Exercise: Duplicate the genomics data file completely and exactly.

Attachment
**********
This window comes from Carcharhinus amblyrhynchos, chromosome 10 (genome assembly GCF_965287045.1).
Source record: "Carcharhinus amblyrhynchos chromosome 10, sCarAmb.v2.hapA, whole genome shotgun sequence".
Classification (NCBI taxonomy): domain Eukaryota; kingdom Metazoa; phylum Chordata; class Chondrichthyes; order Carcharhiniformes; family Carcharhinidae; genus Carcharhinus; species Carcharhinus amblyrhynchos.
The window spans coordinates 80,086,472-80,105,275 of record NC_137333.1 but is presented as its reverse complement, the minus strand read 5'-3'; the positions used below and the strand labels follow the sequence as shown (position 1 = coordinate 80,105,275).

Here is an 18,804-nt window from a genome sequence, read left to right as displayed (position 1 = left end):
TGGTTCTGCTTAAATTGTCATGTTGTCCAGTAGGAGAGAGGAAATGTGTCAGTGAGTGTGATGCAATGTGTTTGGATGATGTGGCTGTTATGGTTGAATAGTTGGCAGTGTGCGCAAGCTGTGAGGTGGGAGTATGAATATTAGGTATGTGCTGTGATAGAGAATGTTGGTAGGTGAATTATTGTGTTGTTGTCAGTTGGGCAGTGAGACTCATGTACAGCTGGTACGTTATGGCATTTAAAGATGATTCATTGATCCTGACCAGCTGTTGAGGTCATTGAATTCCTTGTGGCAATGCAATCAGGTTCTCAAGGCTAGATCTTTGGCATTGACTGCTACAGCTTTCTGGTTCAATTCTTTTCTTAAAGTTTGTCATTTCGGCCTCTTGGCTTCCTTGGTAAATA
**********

This window comes from Carcharhinus amblyrhynchos, chromosome 10 (genome assembly GCF_965287045.1).
Source record: "Carcharhinus amblyrhynchos chromosome 10, sCarAmb.v2.hapA, whole genome shotgun sequence".
Classification (NCBI taxonomy): domain Eukaryota; kingdom Metazoa; phylum Chordata; class Chondrichthyes; order Carcharhiniformes; family Carcharhinidae; genus Carcharhinus; species Carcharhinus amblyrhynchos.
The window spans coordinates 80,086,472-80,105,275 of record NC_137333.1 but is presented as its reverse complement, the minus strand read 5'-3'; the positions used below and the strand labels follow the sequence as shown (position 1 = coordinate 80,105,275).

Here is an 18,804-nt window from a genome sequence, read left to right as displayed (position 1 = left end):
TGGTTCTGCTTAAATTGTCATGTTGTCCAGTAGGAGAGAGGAAATGTGTCAGTGAGTGTGATGCAATGTGTTTGGATGATGTGGCTGTTATGGTTGAATAGTTGGCAGTGTGCGCAAGCTGTGAGGTGGGAGTATGAATATTAGGTATGTGCTGTGATAGAGAATGTTGGTAGGTGAATTATTGTGTTGTTGTCAGTTGGGCAGTGAGACTCATGTACAGCTGGTACGTTATGGCATTTAAAGATGATTCATTGATCCTGACCAGCTGTTGAGGTCATTGAATTCCTTGTGGCAATGCAATCAGGTTCTCAAGGCTAGATCTTTGGCATTGACTGCTACAGCTTTCTGGTTCAATTCTTTTCTTAAAGTTTGTCATTTCGGCCTCTTGGCTTCCTTGGTAAATA